I love people like you who claim to be some proffesinal "SoC experts" online while we the rest of us don't know nothing.A7 is a powerful SoC but the GPU is the same powervr as many other devices have. Apple tweaked the cpu cores only (at least going by the news).You talk about the off-screen tests which show exactly that the Android powered devices clearly pull back into the game with the A7, only one's the iPhone gets are the on screen tests which the iPhone runs at 720 and the androids run at 1080 - million(s) of more pixels to process then of course the load on the gpu is bigger therefor slower results. That's exactly why this review needs to force 720 on everything which you can easily do in the app itself on android.The two cores in an A7 are tweaked so much it keeps up with quad-core SD's etc, I got to give them that. But don't come rushing in telling that you know it all and everyone else are just dumb.
    -1
  • apple has a good phone with the iPhone5s....not bad, considering how small it is....powerful indeed
    0
  • Why don't they do a chart that includes scores changed to the same resolution? I understand why they have these original charts that show performance on the devices screen, but why don't they have a chart with that shows real hardware performance?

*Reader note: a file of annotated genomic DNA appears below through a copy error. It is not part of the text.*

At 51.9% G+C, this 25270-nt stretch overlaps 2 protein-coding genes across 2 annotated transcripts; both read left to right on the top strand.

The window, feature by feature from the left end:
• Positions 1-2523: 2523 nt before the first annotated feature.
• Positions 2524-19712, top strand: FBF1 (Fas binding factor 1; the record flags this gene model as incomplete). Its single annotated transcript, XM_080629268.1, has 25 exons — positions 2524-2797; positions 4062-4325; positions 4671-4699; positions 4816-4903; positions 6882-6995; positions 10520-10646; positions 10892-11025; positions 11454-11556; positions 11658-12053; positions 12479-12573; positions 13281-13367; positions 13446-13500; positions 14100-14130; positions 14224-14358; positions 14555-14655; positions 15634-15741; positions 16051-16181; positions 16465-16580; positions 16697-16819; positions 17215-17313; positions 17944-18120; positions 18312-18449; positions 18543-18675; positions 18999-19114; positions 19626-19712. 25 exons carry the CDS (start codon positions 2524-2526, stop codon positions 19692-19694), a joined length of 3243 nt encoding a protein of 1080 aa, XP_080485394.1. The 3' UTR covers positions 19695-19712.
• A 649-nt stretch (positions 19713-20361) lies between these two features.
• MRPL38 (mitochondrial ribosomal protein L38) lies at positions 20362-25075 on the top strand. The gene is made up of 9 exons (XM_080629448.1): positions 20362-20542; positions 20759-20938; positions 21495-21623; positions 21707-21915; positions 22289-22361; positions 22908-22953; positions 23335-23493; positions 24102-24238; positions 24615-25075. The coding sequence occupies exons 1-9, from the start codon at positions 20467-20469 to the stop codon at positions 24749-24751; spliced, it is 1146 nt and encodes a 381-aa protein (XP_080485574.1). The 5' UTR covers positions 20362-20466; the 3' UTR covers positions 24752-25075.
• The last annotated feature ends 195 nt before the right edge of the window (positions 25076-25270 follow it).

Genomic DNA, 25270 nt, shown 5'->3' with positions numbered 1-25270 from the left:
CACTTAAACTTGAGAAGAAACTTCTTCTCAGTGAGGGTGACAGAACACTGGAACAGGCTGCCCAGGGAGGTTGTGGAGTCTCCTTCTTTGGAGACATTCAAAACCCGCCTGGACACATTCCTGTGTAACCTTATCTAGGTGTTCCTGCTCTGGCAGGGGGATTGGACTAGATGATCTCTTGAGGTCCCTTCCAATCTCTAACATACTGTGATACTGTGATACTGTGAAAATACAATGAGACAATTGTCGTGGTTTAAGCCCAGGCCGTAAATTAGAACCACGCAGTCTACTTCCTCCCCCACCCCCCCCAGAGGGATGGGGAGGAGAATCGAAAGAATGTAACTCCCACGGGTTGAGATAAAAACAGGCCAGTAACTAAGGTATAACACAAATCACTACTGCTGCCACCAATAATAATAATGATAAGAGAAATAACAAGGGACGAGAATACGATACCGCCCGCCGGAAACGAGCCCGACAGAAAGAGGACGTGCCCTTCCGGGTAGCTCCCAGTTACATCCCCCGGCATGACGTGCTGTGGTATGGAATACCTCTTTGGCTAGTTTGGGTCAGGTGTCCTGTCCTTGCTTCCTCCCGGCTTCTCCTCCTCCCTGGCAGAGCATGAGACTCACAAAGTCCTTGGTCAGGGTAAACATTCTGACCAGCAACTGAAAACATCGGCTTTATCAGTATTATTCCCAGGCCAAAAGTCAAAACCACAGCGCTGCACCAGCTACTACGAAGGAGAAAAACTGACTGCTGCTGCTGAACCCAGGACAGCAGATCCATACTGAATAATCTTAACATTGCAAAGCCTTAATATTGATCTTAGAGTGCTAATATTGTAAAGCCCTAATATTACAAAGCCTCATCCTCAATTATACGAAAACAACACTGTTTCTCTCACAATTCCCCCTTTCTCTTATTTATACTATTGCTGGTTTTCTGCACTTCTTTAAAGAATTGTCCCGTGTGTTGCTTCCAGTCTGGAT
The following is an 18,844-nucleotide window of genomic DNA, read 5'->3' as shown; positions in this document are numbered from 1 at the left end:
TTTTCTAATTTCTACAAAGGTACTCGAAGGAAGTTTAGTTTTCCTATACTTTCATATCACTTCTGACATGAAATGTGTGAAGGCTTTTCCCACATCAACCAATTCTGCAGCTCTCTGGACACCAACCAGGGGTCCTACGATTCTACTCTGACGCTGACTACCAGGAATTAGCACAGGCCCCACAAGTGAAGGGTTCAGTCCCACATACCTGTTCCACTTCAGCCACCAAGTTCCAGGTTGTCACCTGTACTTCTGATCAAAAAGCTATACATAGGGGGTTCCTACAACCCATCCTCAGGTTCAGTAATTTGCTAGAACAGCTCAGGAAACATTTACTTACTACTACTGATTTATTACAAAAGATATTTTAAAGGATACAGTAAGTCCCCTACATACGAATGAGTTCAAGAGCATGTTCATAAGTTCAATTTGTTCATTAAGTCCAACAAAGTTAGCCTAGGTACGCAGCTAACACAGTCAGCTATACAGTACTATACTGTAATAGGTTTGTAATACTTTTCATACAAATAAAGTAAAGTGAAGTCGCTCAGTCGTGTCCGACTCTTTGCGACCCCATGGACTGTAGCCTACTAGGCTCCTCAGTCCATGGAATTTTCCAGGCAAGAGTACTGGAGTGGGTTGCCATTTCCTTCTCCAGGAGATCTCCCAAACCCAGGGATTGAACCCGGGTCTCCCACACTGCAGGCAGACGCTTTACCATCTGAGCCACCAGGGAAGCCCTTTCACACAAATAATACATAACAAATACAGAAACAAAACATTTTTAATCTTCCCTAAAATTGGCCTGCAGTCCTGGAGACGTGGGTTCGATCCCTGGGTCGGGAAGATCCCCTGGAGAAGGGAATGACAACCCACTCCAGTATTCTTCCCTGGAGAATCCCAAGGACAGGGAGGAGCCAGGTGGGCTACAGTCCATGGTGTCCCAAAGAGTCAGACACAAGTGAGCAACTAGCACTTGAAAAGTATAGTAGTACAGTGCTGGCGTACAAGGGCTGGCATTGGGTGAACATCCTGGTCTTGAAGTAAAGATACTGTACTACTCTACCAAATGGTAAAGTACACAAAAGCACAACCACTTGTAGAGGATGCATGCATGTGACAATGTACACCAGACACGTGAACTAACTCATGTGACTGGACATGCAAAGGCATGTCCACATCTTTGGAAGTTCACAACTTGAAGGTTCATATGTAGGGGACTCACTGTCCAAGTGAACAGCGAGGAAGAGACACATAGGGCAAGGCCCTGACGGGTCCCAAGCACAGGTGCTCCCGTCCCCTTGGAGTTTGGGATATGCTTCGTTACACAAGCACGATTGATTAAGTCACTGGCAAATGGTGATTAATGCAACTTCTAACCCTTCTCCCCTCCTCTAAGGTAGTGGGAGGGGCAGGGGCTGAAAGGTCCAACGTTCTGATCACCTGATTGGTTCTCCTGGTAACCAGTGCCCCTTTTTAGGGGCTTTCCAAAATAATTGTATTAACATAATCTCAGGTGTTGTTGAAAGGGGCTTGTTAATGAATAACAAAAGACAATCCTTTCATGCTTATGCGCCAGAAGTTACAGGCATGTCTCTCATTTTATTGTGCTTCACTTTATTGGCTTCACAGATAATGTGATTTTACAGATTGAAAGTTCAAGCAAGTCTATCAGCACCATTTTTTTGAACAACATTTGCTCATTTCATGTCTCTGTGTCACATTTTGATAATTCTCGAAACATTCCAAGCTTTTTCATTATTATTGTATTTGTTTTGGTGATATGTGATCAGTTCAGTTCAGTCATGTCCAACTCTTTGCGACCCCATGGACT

-1
  • Nexus 5 is slowest example of snapdragon 800. Why didn't you use Note 3?
    -1
  • ART or Dalvik on the KitKat Androids?
    0
  • Hmm well just did tests of the first two benches with my stock Nexus 4 running ART runtime and the scores were - 525 for Colossus1388 for TRex.Virtually the same as the Nexus 5 with a slower phone.Right okayyyy..
    0
  • The low levels were - ALU at 1800 / Alpha at 4534 / Driver at 406 / Fill at 2672.So looks like running ART can be a boost for older Android kit maybe.This was a straight install of the benchmark. No rebooting or shutting down of other apps and services.
    0
  • Fundamentally flawed benchmarking because the resolutions were not taken into consideration. Of course the Apple A7 processor is able to beat all the other processors because it has the least amount of graphics processing overhead. In comparison, the Nexus 7 @ 1920 x 1080 has to process 2.85 times (or 285%) more pixels per clock cycle versus the Apple A7 (1136 x 640). The benchmark scores would be nearly even (or even worse) if Apple A7 processor had to output a simliar resolution.
    -1